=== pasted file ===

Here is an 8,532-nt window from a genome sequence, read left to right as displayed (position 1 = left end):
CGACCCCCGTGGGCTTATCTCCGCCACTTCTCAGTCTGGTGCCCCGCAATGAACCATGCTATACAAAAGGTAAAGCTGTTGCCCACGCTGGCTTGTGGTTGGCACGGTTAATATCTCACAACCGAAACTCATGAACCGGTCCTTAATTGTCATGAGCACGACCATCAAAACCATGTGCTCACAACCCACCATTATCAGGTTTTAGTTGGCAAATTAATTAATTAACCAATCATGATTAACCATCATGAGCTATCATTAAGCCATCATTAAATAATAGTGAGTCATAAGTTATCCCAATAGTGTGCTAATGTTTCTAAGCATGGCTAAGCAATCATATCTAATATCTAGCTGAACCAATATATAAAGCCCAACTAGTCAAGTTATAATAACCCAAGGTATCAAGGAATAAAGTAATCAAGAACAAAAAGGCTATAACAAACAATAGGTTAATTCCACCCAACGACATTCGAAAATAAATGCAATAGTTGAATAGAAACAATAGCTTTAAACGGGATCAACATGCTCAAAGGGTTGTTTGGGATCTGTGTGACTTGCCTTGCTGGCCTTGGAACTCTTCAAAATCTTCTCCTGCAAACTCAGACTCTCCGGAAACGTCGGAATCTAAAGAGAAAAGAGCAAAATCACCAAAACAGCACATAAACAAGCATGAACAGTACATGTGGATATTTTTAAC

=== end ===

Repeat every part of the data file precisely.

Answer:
Here is an 8,532-nt window from a genome sequence, read left to right as displayed (position 1 = left end):
CGACCCCCGTGGGCTTATCTCCGCCACTTCTCAGTCTGGTGCCCCGCAATGAACCATGCTATACAAAAGGTAAAGCTGTTGCCCACGCTGGCTTGTGGTTGGCACGGTTAATATCTCACAACCGAAACTCATGAACCGGTCCTTAATTGTCATGAGCACGACCATCAAAACCATGTGCTCACAACCCACCATTATCAGGTTTTAGTTGGCAAATTAATTAATTAACCAATCATGATTAACCATCATGAGCTATCATTAAGCCATCATTAAATAATAGTGAGTCATAAGTTATCCCAATAGTGTGCTAATGTTTCTAAGCATGGCTAAGCAATCATATCTAATATCTAGCTGAACCAATATATAAAGCCCAACTAGTCAAGTTATAATAACCCAAGGTATCAAGGAATAAAGTAATCAAGAACAAAAAGGCTATAACAAACAATAGGTTAATTCCACCCAACGACATTCGAAAATAAATGCAATAGTTGAATAGAAACAATAGCTTTAAACGGGATCAACATGCTCAAAGGGTTGTTTGGGATCTGTGTGACTTGCCTTGCTGGCCTTGGAACTCTTCAAAATCTTCTCCTGCAAACTCAGACTCTCCGGAAACGTCGGAATCTAAAGAGAAAAGAGCAAAATCACCAAAACAGCACATAAACAAGCATGAACAGTACATGTGGATATTTTTAAC